Caregiving benefits help employees feel supported by the organization in their times of need, allowing them to be more present and productive at work. They can save employees hours of work and reduce their intent to resign. If you’re striving to be a top workplace of choice, a caregiving benefit is no longer a “nice to have.”  It’s a “must have.”

Can you speak on the relationship between caregiving and employee wellbeing?

Caring for a loved one is a labor of love, but it’s also extremely stressful. Whether you’re securing long-term care for a parent suffering from Alzheimer’s, navigating a cancer diagnosis with a spouse, or researching therapists for a child with special needs struggling to talk, caregiving can take its toll.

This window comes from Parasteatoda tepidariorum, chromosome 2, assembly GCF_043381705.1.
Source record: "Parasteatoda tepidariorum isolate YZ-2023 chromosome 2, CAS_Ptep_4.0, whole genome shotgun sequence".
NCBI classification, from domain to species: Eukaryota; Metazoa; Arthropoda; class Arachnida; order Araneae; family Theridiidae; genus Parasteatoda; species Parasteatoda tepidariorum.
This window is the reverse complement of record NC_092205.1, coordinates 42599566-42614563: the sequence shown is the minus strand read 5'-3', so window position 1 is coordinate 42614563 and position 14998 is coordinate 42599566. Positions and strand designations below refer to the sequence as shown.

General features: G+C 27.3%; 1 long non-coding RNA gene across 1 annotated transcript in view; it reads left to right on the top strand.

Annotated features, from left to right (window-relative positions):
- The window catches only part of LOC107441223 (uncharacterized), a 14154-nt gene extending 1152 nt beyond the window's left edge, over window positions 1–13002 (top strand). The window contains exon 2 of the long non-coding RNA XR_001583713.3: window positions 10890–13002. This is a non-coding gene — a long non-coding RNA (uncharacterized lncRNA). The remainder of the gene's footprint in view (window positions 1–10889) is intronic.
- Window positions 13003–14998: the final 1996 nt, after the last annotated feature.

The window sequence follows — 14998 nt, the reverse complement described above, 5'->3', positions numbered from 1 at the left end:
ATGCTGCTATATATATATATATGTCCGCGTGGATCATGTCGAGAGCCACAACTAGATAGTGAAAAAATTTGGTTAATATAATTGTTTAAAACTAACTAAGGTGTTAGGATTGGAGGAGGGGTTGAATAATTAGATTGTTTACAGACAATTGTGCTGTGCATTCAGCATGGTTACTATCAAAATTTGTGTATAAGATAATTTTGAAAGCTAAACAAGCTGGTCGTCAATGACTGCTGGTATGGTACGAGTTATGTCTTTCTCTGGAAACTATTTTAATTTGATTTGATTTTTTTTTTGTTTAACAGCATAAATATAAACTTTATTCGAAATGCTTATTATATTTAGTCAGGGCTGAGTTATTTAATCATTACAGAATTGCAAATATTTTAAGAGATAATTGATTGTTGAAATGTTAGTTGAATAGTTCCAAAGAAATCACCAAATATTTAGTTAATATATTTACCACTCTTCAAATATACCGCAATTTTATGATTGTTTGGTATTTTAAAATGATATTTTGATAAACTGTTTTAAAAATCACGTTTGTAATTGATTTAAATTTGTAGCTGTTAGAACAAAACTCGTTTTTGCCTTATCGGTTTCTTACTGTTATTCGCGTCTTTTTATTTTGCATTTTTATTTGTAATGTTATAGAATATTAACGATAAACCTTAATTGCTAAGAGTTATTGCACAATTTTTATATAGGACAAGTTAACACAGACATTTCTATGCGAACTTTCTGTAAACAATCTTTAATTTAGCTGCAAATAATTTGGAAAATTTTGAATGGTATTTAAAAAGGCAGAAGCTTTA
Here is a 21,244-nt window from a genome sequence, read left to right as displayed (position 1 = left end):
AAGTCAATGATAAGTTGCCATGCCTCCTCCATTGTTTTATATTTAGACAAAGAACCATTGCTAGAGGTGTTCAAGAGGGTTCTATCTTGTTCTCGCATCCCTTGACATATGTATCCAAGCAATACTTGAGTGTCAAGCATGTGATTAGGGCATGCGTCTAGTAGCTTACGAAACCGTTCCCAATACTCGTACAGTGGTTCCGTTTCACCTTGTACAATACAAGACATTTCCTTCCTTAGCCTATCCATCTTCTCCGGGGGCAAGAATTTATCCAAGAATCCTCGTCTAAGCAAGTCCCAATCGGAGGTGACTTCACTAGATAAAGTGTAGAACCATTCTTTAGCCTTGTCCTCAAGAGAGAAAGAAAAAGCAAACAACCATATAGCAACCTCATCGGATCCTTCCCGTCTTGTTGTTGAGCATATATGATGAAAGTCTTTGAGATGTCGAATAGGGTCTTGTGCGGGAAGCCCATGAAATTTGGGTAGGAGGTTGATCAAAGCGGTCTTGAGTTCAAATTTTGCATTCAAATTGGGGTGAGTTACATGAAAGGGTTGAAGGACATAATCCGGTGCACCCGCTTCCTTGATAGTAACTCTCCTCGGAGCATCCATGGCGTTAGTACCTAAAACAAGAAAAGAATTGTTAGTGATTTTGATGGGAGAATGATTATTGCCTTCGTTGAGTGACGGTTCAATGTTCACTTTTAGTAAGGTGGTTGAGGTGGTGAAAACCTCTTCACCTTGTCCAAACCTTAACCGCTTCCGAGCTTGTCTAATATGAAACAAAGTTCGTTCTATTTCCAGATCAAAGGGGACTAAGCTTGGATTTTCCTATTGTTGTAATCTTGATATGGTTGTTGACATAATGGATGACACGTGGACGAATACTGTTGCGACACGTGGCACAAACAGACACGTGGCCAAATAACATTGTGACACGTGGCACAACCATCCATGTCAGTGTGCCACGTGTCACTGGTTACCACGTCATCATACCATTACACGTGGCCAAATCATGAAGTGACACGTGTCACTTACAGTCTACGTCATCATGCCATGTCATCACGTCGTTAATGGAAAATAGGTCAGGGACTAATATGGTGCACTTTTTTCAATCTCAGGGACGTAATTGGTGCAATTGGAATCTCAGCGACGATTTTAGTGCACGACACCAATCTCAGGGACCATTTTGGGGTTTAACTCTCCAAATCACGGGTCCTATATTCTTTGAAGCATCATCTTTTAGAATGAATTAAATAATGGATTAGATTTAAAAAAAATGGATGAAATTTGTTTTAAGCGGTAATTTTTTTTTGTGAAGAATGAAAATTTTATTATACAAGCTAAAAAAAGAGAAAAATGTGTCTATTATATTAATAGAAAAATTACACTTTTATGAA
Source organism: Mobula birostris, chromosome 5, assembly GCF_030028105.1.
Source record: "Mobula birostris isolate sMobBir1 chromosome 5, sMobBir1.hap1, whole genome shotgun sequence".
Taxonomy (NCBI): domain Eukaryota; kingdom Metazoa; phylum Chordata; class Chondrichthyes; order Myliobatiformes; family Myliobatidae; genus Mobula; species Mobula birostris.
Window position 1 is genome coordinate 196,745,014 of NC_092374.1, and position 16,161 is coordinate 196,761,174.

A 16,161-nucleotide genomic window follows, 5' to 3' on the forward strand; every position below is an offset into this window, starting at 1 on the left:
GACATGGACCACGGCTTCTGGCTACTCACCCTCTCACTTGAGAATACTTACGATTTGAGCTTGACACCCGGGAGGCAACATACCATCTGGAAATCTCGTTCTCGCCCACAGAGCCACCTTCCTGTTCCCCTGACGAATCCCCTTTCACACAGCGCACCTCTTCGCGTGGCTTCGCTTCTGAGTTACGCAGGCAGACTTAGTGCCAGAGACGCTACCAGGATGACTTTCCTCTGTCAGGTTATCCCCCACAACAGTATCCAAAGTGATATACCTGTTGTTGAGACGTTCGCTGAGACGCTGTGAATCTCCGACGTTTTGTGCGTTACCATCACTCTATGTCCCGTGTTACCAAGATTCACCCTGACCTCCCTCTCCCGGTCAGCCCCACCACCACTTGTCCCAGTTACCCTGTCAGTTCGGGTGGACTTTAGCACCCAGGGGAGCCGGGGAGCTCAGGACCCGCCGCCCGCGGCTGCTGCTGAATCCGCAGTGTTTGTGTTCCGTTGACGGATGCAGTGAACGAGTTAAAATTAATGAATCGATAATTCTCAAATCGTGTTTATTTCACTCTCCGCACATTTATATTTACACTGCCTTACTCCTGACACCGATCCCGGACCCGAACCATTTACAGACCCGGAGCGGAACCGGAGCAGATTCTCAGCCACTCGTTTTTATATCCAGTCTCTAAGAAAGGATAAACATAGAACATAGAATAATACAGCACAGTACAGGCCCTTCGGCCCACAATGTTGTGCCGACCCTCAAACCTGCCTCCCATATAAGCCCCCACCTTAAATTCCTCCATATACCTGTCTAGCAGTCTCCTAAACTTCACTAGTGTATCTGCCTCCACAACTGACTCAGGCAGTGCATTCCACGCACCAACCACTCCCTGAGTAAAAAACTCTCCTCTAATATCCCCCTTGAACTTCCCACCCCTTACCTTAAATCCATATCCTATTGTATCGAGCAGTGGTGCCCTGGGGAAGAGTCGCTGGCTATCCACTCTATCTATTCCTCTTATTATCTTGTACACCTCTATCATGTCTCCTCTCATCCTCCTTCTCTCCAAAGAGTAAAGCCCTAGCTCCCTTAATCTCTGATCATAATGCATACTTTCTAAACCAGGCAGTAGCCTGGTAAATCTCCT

When you combine caregiving duties with a demanding career, it’s the recipe for a perfect storm. A delicate balancing act is playing out in organizations across this country as employees struggle to be there for their loved ones while being present and productive on the job.

Consequently, employee caregivers suffer disproportionately from mental health issues and other chronic conditions. Forty percent say they’re highly stressed; 40% suffer from at least two chronic conditions; nearly half feel exhausted; and nearly 60% are clinically depressed and anxious. Sadly, it’ll force 1 in 3 employees, disproportionately women and minorities, to leave their careers.

It doesn’t have to be this way. Just as maternity and paternity leave and backup childcare stipends are now the norm, caregiving benefits should be the rule, not the exception. Employers can’t afford to ignore this growing elephant in the room. Doing so could push seasoned, quality employees out the door.

Joe Grasso, Ph.D.

Senior Director, Workforce Transformation, Lyra Health

In 2022, what are some key wellbeing initiatives employers can offer that can effectively increase retention and prevent burnout?